“The measure of a civilization is how it treats its weakest members.” – Donald Trump
Just kidding, it was probably Gandhi, but it’s also been attributed to Truman, Pope John Paul II, Dostoyevsky, and others. Whoever it was- I agree.
With all this talk around making America “great” again I think it’s revealing and scary to reflect on just how many people impoverished, imprisoned, and oppressed in our nation.
Today I brought some supplies to some friends of ours in a local homeless camp. For the past year our little church plant has befriended and tried to help some of our members who have been sleeping under 880 in Oakland. If you’ve driven through the Webster Tunnel to Alameda you’ve probably seen their tents.
As a follower of Christ, there is this peculiar teaching that we’re supposed to live out that says the divine abides powerfully and mysteriously in the “least of these”. Essentially, according to Christ, it’s the poor who are the most blessed in God’s economy. This teaching challenges the power structures of our world and calls us to serve, know, support, and love the poor and vulnerable.
Last winter I became friends with Mac, a brilliant Jesus-loving man who had just started to attend our church. One week we grabbed coffee and chatted about church, Thomas Merton, and homelessness. To be honest I was surprised when he told me he was homeless.
Over the course of time Mac and I became friends, he became a big part of our church, and invited us to partner the ministry he was carrying out in the homeless camp he stayed. We started a life group in the camp, brought them medicine, supplies, tents, food, water, and most importantly grew in friendship. Not bad for a church plant barley a year old that doesn’t even break even in it’s own budget yet.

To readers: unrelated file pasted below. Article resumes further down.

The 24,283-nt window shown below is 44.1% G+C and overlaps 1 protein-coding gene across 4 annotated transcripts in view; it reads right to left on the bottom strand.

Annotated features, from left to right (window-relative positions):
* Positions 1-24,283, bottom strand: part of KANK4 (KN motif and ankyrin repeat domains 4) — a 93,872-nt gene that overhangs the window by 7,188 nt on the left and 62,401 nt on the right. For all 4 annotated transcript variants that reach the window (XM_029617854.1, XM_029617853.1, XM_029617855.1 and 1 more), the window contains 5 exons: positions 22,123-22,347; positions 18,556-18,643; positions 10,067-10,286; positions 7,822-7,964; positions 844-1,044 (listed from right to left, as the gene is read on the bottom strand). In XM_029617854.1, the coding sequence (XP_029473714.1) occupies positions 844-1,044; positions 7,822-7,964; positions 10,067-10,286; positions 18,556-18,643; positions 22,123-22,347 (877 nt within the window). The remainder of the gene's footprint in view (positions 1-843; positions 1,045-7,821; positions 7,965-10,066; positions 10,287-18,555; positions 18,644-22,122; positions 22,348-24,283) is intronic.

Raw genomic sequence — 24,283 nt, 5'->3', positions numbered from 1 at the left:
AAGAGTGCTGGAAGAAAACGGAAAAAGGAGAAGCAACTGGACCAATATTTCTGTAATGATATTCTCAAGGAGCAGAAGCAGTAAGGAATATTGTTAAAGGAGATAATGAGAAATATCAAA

That brings me to the last few weeks. At some point I got a call from Mac explaining that the Sheriff was kicking them out. They gave them 5 minutes to move their belongings or they would all be thrown away. Somewhere around 20 people had to get up and leave without any direction as to where they should go or any help getting there.
In the days that followed, they built the gates pictured below. If you get a chance to see them- they are huge (Trump reference intended). I’ve since asked multiple folks in the camp if anyone has come by to offer support or resources. Nothing. What’s hard for me to understand here is how we can have the resources to build and pay for such a significant fence, but we can’t take the time to work with the folks who were staying in the camp. All that happened here is a band-aid. What was the plan? Where did they expect Mac and his neighbors to go?
I’m not claiming to have answers, but I know that we should have the conversation. If we claim to be a “great” nation, how can we treat people like this?
If you’d like to read about this camp Mac had been bloging about it for a while. You can read his work here: https://oaklandhomeless.wordpress.com/